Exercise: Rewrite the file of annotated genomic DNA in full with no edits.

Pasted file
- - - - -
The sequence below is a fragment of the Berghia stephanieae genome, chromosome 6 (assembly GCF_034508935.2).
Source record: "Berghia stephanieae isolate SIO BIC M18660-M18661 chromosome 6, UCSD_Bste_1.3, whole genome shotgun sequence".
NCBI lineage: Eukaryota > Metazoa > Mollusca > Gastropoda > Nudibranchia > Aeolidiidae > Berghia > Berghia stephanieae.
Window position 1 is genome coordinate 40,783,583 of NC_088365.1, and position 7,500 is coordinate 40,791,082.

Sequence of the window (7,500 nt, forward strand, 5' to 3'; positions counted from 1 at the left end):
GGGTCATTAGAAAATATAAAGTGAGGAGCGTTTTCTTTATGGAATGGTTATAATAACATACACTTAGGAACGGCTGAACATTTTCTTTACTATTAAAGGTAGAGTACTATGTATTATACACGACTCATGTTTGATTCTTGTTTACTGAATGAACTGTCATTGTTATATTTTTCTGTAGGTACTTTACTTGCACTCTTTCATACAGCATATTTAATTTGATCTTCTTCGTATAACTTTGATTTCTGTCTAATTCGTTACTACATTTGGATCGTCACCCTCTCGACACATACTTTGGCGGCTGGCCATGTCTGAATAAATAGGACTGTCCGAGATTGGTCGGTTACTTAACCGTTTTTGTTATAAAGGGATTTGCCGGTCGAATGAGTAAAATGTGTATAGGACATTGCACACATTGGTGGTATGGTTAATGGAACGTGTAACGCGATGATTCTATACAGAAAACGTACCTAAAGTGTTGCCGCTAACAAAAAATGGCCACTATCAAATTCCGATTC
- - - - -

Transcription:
The sequence below is a fragment of the Berghia stephanieae genome, chromosome 6 (assembly GCF_034508935.2).
Source record: "Berghia stephanieae isolate SIO BIC M18660-M18661 chromosome 6, UCSD_Bste_1.3, whole genome shotgun sequence".
NCBI lineage: Eukaryota > Metazoa > Mollusca > Gastropoda > Nudibranchia > Aeolidiidae > Berghia > Berghia stephanieae.
Window position 1 is genome coordinate 40,783,583 of NC_088365.1, and position 7,500 is coordinate 40,791,082.

Sequence of the window (7,500 nt, forward strand, 5' to 3'; positions counted from 1 at the left end):
GGGTCATTAGAAAATATAAAGTGAGGAGCGTTTTCTTTATGGAATGGTTATAATAACATACACTTAGGAACGGCTGAACATTTTCTTTACTATTAAAGGTAGAGTACTATGTATTATACACGACTCATGTTTGATTCTTGTTTACTGAATGAACTGTCATTGTTATATTTTTCTGTAGGTACTTTACTTGCACTCTTTCATACAGCATATTTAATTTGATCTTCTTCGTATAACTTTGATTTCTGTCTAATTCGTTACTACATTTGGATCGTCACCCTCTCGACACATACTTTGGCGGCTGGCCATGTCTGAATAAATAGGACTGTCCGAGATTGGTCGGTTACTTAACCGTTTTTGTTATAAAGGGATTTGCCGGTCGAATGAGTAAAATGTGTATAGGACATTGCACACATTGGTGGTATGGTTAATGGAACGTGTAACGCGATGATTCTATACAGAAAACGTACCTAAAGTGTTGCCGCTAACAAAAAATGGCCACTATCAAATTCCGATTC